I am not a baseball aficionado but I understand factors that usually lead to individual and organizational success. As I binged on the aftermath of the World Series and learned about the Chicago Cubs, principles and concepts came to mind:
- Have a vision. Tom Ricketts, owner of the Cubs, wanted a winning team, to break the supposed curse of the Billy Goat, to win the National League pennant, and the World Series.
- Act on that vision. Ricketts hired Theo Epstein to be President of Baseball Operations. The Boston Red Sox won the World Series in 2004, thus ending the supposed curse of the Bambino. Epstein was General Manager of the Red Sox and given credit by many for ending the curse. He had credibility. The best predictor of future success is past success.
- Treat people well. Describing his hiring interview with Epstein, Ricketts later said “We talked about how you treat people and the right people will create success” (Passan). Hire well and grow your people.
- Lead with integrity and transparency. Ricketts on Epstein: “He’s honest with everybody everywhere he goes” (Passan). Epstein was upfront that turning the Cubs organization around would take time. There would be lean years. Culture change is not easy.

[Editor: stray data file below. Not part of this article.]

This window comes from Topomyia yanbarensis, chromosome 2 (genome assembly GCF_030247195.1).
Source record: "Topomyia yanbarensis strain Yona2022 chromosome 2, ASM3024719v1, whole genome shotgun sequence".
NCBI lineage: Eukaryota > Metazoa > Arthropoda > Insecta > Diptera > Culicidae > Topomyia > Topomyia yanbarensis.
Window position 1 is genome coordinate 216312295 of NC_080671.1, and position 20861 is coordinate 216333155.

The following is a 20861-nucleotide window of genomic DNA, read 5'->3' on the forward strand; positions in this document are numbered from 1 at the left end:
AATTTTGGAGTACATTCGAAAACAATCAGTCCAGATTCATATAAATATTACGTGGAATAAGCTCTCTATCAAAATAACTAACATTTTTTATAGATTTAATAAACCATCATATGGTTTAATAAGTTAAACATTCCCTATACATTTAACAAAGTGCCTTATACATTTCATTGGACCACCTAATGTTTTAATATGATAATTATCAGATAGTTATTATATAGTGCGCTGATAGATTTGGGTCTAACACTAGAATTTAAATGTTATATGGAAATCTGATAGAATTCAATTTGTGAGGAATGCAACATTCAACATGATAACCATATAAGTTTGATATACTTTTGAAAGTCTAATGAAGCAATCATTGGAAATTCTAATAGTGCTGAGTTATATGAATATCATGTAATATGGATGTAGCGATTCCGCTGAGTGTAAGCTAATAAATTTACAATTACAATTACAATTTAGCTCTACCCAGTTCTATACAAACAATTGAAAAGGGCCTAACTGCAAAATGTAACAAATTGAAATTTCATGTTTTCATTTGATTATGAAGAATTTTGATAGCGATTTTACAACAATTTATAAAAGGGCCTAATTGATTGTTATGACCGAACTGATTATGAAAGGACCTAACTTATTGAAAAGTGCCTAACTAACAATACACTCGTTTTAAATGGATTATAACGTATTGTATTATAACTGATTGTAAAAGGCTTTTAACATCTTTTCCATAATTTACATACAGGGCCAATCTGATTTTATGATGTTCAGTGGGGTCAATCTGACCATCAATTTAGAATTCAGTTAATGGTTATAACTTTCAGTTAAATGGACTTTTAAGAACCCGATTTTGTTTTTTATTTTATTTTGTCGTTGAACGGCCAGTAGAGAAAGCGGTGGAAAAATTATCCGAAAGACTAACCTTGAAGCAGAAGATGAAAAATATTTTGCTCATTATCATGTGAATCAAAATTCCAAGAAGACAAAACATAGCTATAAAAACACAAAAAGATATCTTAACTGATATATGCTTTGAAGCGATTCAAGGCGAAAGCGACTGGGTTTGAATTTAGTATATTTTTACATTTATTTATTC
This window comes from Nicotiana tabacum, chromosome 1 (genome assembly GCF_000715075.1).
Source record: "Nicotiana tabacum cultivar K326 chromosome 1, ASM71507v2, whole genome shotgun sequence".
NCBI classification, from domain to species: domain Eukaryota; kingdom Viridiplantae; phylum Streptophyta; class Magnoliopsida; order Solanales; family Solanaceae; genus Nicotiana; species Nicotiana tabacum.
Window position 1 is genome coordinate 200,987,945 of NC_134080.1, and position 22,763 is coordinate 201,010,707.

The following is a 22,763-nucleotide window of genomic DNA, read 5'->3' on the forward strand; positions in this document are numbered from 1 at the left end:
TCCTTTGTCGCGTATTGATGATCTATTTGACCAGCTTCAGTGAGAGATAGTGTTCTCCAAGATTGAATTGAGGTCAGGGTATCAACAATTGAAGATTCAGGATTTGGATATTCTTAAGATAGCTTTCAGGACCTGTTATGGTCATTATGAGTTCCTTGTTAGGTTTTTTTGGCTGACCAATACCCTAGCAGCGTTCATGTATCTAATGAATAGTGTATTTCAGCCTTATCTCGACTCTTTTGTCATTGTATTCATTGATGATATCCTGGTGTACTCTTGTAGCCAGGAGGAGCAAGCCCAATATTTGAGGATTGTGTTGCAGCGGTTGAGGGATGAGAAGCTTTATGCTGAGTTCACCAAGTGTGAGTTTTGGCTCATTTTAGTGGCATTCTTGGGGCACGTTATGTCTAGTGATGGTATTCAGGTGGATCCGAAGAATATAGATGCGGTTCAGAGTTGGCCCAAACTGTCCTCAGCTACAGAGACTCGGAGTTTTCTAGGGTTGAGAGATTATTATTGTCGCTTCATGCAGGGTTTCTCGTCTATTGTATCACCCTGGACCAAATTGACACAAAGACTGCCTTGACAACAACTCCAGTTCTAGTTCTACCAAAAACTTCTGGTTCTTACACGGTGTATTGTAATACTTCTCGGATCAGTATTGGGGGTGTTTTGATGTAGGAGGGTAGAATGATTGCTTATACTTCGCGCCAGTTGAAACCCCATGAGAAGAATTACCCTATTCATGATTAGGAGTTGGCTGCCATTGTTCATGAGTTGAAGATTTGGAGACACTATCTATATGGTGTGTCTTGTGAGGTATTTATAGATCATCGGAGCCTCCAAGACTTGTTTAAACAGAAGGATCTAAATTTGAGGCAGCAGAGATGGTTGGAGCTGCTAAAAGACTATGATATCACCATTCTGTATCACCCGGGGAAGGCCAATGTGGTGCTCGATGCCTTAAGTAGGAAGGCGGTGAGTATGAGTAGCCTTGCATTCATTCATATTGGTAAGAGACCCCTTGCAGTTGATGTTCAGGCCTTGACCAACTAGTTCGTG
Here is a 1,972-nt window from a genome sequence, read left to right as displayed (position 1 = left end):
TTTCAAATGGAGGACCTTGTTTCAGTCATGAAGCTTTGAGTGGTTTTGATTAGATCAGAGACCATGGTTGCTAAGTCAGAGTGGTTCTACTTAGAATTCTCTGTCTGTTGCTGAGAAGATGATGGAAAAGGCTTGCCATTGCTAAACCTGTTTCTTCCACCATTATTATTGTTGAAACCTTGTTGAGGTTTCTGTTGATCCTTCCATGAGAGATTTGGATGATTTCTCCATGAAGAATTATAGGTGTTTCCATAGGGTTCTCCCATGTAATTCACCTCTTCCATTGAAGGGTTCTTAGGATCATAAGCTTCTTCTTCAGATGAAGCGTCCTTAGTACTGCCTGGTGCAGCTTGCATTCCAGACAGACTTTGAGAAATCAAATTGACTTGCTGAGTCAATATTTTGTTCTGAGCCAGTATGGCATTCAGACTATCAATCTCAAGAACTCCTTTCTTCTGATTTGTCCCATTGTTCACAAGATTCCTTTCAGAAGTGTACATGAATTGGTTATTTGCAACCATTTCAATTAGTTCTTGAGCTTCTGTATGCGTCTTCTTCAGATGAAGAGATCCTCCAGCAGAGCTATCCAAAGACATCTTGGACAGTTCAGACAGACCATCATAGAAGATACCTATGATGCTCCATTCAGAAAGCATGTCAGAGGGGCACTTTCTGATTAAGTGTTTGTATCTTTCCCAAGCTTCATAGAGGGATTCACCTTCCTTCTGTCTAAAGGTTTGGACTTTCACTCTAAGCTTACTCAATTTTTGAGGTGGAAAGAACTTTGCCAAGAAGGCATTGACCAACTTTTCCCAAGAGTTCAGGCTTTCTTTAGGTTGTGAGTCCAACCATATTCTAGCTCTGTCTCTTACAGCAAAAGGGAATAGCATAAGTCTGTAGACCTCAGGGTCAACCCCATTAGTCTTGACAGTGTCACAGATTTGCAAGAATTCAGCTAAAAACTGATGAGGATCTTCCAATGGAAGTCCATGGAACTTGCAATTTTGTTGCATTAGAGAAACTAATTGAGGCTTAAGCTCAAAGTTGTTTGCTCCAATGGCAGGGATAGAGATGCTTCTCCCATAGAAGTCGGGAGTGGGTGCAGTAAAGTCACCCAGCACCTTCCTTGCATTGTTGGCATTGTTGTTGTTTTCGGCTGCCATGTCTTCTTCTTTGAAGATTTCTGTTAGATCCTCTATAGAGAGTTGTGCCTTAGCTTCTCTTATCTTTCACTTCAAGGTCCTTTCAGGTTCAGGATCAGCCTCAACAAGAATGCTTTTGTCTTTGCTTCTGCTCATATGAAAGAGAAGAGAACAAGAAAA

- Formulate a solid plan. Epstein sought young players, players with character. He wanted players who could hit and were good people. The plan was to grow talent.
- Focus on long term success, not short term. Epstein focused on the long term, building an organization that would win and continue to win. He was building a capability that would be sustainable.
- Develop and use analytics. Epstein hired “brilliant minds to fill the player-development and analytics department” (Passan). The database helped make sure the right people were in the right situations and could make good decisions.
- Create leadership, not just leaders. Day (2000) suggested leader development focuses on the individual; leadership development focuses on building human capital where all can lead. As Mike Golic put it, you don’t need team captains, you need informal leaders. In the weather break in Game 7, Jason Heyward, a respected team member, stepped up and led a group meeting reminding the players how special the Cubs were. When the team returned to the field, they were highly motivated. I am reminded of Urban Meyer's phrase, "when you get leadership, that's when magic starts happening."
- Celebrate the moment. It is easy to celebrate when you have just won the World Series. My guess thought is in the past week, month, or year, there have been moments in your day worth celebrating – a personal achievement, a team success, an organizational success. Savor these moments.
Day, D. V. 2000. Leadership development: A review in context. Leadership Quarterly, 11: 581–613.
Image, “Epstein talks to reporters before the 2016 NLCS Game 6” by Arturo Pardavila III. Image cropped to reduce size. Obtained from: http://bit.ly/2fJsT3W
Used with permission: https://creativecommons.org/licenses/by/2.0/
© John Ballard, PhD, 2016. All rights reserved.
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